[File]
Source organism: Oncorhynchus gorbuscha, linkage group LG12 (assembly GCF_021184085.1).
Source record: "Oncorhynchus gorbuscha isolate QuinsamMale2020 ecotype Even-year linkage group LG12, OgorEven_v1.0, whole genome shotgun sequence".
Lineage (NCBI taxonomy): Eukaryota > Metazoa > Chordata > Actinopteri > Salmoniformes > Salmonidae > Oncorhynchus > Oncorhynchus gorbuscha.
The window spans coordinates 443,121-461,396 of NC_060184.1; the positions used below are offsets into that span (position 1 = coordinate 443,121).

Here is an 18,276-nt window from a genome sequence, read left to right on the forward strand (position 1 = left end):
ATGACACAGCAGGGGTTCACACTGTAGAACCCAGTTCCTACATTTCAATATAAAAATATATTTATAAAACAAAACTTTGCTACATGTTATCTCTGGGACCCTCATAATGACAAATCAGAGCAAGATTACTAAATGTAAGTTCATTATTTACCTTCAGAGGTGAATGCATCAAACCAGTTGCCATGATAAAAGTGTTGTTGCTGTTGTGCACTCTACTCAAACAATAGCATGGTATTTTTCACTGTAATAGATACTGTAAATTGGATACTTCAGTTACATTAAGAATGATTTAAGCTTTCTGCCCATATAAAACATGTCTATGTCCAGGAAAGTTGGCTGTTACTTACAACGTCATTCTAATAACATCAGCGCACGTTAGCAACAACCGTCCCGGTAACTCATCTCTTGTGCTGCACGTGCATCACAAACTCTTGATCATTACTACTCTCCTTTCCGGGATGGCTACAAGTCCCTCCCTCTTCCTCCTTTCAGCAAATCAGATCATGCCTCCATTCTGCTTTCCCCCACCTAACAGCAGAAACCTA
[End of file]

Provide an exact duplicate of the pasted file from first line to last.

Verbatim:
Source organism: Oncorhynchus gorbuscha, linkage group LG12 (assembly GCF_021184085.1).
Source record: "Oncorhynchus gorbuscha isolate QuinsamMale2020 ecotype Even-year linkage group LG12, OgorEven_v1.0, whole genome shotgun sequence".
Lineage (NCBI taxonomy): Eukaryota > Metazoa > Chordata > Actinopteri > Salmoniformes > Salmonidae > Oncorhynchus > Oncorhynchus gorbuscha.
The window spans coordinates 443,121-461,396 of NC_060184.1; the positions used below are offsets into that span (position 1 = coordinate 443,121).

Here is an 18,276-nt window from a genome sequence, read left to right on the forward strand (position 1 = left end):
ATGACACAGCAGGGGTTCACACTGTAGAACCCAGTTCCTACATTTCAATATAAAAATATATTTATAAAACAAAACTTTGCTACATGTTATCTCTGGGACCCTCATAATGACAAATCAGAGCAAGATTACTAAATGTAAGTTCATTATTTACCTTCAGAGGTGAATGCATCAAACCAGTTGCCATGATAAAAGTGTTGTTGCTGTTGTGCACTCTACTCAAACAATAGCATGGTATTTTTCACTGTAATAGATACTGTAAATTGGATACTTCAGTTACATTAAGAATGATTTAAGCTTTCTGCCCATATAAAACATGTCTATGTCCAGGAAAGTTGGCTGTTACTTACAACGTCATTCTAATAACATCAGCGCACGTTAGCAACAACCGTCCCGGTAACTCATCTCTTGTGCTGCACGTGCATCACAAACTCTTGATCATTACTACTCTCCTTTCCGGGATGGCTACAAGTCCCTCCCTCTTCCTCCTTTCAGCAAATCAGATCATGCCTCCATTCTGCTTTCCCCCACCTAACAGCAGAAACCTA